For this week’s creative practice post the thing that caught my eye was the way that light and shadow interacted. Maybe it’s because I’ve been up late doing homework or maybe it’s because it is getting dark earlier but I have been particularly aware of the lighting in my house. Not just the quality of light but the colour and the way it cuts through the darkness and the shapes it forms. In some cases the shadows create shapes in other cases it is more about where the light exists in relation to the darkness. I think it is interesting to look at the aesthetic value of light and shadow.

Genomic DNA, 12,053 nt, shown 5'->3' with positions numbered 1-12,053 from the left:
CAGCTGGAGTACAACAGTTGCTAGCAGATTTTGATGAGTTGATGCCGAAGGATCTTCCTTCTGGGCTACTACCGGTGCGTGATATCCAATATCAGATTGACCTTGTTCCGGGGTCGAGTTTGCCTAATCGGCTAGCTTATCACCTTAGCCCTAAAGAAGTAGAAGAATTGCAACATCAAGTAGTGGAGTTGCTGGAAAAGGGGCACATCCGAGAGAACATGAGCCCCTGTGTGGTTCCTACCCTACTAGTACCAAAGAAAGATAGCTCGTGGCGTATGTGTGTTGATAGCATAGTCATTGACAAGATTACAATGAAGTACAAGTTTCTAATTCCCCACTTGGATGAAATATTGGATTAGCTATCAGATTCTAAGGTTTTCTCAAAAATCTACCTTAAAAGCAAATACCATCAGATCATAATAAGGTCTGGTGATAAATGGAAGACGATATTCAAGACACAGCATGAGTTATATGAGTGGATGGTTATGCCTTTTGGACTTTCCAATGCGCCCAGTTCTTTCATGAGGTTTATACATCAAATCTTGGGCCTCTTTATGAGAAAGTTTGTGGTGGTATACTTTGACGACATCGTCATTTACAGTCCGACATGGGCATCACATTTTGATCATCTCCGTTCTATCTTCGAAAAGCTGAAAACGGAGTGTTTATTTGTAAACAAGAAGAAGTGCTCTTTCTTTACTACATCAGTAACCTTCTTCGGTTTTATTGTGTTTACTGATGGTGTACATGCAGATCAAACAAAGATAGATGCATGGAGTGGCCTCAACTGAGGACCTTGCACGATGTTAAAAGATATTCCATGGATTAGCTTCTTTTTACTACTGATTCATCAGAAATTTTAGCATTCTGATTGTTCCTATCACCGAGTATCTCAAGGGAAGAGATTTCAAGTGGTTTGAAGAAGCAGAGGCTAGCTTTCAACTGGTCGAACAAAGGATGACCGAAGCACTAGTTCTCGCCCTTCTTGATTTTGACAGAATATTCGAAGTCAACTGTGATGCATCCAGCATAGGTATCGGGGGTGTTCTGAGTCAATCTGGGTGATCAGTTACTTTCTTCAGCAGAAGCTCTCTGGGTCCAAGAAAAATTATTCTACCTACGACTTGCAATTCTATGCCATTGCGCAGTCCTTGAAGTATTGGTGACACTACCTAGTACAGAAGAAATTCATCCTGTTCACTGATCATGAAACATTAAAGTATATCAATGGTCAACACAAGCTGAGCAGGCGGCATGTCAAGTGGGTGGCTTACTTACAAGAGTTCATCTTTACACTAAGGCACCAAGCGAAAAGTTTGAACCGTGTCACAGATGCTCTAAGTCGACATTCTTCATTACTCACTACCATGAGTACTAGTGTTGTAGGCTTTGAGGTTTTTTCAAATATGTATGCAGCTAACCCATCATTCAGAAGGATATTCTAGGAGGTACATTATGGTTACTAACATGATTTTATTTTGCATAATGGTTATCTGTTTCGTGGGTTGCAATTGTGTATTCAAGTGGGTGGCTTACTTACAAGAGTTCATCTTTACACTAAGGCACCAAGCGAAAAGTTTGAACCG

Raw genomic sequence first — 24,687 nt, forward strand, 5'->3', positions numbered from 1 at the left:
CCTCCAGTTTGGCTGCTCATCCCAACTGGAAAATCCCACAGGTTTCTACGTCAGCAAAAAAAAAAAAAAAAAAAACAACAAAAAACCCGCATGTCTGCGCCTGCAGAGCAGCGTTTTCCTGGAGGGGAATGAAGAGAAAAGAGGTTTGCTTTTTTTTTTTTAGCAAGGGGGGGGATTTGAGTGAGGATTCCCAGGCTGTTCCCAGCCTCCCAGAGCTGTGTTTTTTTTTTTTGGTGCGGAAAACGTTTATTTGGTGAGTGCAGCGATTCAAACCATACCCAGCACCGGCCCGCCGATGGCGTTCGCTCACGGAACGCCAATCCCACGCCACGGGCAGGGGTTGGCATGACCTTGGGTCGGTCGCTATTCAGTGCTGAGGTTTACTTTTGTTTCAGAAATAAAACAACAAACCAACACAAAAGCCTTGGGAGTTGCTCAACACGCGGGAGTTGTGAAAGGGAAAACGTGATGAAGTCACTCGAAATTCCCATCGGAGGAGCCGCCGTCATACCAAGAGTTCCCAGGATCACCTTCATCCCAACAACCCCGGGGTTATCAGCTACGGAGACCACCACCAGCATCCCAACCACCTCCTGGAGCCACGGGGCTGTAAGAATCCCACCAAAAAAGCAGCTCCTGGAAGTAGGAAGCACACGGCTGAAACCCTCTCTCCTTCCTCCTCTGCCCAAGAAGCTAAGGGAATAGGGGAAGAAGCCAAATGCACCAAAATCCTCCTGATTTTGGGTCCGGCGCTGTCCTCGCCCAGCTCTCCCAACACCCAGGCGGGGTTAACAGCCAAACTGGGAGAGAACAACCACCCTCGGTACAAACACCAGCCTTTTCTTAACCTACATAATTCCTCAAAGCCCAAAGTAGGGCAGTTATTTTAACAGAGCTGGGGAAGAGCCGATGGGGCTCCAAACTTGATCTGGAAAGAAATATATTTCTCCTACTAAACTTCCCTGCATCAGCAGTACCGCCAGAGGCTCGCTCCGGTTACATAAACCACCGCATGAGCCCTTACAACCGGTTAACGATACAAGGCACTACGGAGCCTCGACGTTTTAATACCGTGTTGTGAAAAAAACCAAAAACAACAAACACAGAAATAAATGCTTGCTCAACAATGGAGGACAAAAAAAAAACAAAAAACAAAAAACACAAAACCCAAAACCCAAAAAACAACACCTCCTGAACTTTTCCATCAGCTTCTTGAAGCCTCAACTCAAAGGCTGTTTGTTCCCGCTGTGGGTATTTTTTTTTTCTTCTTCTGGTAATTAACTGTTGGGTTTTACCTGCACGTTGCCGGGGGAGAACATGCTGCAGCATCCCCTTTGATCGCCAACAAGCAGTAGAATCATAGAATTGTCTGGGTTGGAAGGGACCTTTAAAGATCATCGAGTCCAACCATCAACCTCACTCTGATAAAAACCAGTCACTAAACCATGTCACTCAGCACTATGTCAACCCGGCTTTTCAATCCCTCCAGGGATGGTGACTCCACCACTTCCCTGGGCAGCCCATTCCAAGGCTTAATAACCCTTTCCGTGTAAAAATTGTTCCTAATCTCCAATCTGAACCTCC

I think that there is a lot to be said about the relationship between light and shadow in visual art. In fact in a lot of photorealistic art the key to the success of the image is the interplay between light and shadow to create an illusion of depth. As a photographer your entire job is to find a way to balance light and shadow to create an image that is interesting and dynamic. Although I know that this is necessary in my experience as a visual artist I don’t know how often I’ve consciously focused on the relationship. Often it was something that I just knew intuitively. This is perhaps the first time I’ve decided to try to capture light and shadow simply for the purpose of light and shadow. As I looked at the images, in particular the second image that is primarily dark, I started to think about when shadow becomes shadow instead of dark. To go in to this a little further in the third picture the shadow is cast from the object against the wall – the light is blocked by the object and therefore the object casts a shadow. However in the second picture the frame is primarily dark and the light is creating a the shapes. In this case is the dark really a shadow or is it the light coming through the dark that creates the contrast? I’m not sure I have an answer… I do however really like the symmetry that is created in that shot. The first image again brings up the question of shadow vs dark. Again I find some aesthetic appeal in the symmetry of the light being cast upward and the light being cast downward. This picture although it contains a recognizable object (the lamp) is still more about the light that is being created than the lamp itself. It’s interesting after all to take some time to think about light and darkness and their relationship to art. Being aware of how light quite literally shapes what we see is important when thinking about telling a story visually. It is key to remember how the relationship between light and shadow can really serve or negate your narrative. Once you begin being aware of light it is really difficult to stop seeing examples of the interaction of light and shadow everywhere.